Jan 20, 2005
I thought that i would finally check in and make a post. This is going to be short and i apologize ahead of time.
After reading Life Expectancy by Dean Koontz, i have to say that i am disappointed. I read Koontz's work for the plots and the suspense the he fills his stories with. Life Expectancy was lacking in the suspense section. I felt as though all of Mr. Tock's trials and tribulations are somewhat played out. Also the story seems to jump ahead in time without giving the readers enough information to fill a proper timeline.
Well that's all i have for now.
Jan 15, 2005
I was really excited to see that Joyce Carol Oates had written a YA book, and it is also up for some awards. I like how this book examines what happens when we falsely accuse people and how that changes them, even if/when they have been exonerated. In this case, it really forces Matt to grow up. Before the stupid twins accused him of wanting to blow up the school, he was constantly making stupid jokes and really just playing the clown for his friends. In fact, he did say he wanted to blow up the school, which in general is just not that funny. So when he is arrested, and then none of his friends stand up for him, it really forces him to examine why he was making those jokes, if none of his friends think it is worth it to talk to him.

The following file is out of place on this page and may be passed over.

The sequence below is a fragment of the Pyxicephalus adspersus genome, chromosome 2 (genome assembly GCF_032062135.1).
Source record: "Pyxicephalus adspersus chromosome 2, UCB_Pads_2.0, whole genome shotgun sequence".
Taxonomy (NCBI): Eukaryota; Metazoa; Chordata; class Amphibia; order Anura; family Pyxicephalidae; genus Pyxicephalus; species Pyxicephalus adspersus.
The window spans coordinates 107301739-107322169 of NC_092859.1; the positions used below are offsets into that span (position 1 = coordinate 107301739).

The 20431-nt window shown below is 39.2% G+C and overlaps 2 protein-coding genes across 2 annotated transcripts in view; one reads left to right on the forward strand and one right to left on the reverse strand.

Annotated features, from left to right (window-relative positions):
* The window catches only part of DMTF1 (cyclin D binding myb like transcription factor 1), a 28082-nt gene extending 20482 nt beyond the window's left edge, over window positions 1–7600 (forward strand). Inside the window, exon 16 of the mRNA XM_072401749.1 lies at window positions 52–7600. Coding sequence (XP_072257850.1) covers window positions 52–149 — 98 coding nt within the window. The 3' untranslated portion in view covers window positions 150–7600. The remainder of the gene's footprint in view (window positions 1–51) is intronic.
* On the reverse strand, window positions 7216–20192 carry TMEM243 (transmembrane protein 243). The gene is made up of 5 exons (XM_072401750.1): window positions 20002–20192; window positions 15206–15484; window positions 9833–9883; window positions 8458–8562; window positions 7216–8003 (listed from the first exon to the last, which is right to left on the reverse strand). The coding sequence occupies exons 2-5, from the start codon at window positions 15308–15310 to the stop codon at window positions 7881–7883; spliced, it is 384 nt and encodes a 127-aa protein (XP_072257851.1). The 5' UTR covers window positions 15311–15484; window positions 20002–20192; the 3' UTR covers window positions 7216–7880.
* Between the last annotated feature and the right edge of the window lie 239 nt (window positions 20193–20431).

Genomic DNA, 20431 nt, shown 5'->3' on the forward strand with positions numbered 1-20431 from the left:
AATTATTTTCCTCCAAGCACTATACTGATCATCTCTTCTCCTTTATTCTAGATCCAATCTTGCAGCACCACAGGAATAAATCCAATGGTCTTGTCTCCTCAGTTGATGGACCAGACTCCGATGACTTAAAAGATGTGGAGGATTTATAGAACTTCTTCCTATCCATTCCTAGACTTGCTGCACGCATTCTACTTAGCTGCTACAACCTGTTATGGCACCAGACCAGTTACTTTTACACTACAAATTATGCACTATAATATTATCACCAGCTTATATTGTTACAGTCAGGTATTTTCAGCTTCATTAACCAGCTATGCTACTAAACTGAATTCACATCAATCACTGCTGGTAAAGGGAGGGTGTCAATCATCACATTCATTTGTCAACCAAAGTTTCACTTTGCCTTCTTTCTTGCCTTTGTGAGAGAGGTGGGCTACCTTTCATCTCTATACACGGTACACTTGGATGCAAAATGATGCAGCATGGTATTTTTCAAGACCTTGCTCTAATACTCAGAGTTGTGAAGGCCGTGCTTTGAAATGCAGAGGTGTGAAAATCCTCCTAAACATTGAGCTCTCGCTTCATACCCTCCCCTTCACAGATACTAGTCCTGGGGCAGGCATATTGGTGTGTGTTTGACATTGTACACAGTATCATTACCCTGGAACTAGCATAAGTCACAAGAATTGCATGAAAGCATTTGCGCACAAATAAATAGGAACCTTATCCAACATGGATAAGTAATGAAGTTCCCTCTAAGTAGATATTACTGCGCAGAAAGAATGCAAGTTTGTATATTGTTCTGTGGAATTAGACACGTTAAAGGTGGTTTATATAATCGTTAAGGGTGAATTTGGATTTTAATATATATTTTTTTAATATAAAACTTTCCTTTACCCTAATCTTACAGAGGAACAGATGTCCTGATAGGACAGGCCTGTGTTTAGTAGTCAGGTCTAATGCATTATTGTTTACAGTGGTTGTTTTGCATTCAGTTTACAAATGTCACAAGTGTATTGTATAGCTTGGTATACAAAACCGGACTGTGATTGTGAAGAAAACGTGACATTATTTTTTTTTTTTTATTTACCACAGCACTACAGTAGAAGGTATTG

After he is released because the police realize he wasn't at all serious, he is basically a social outcast. Everyone goes from thinking he's a funny guy to not ever talking to him. Even though he didn't do anything wrong. It makes me think about how we change our minds about people, and about the justice system. How when we see celebrities accused of things, we immediately think they are guilty and change our opinions of them, even if later it is found they are innocent. And public opinion of them can make or break their careers. Matt didn't do anything wrong, but instead of welcoming him back, everyone is upset with him and keeps their distance. Then because everyone is keeping their distance and making him miserable, he agrees to go along with his parents plan to sue, making everything worse. It's as if his high school "career" is over.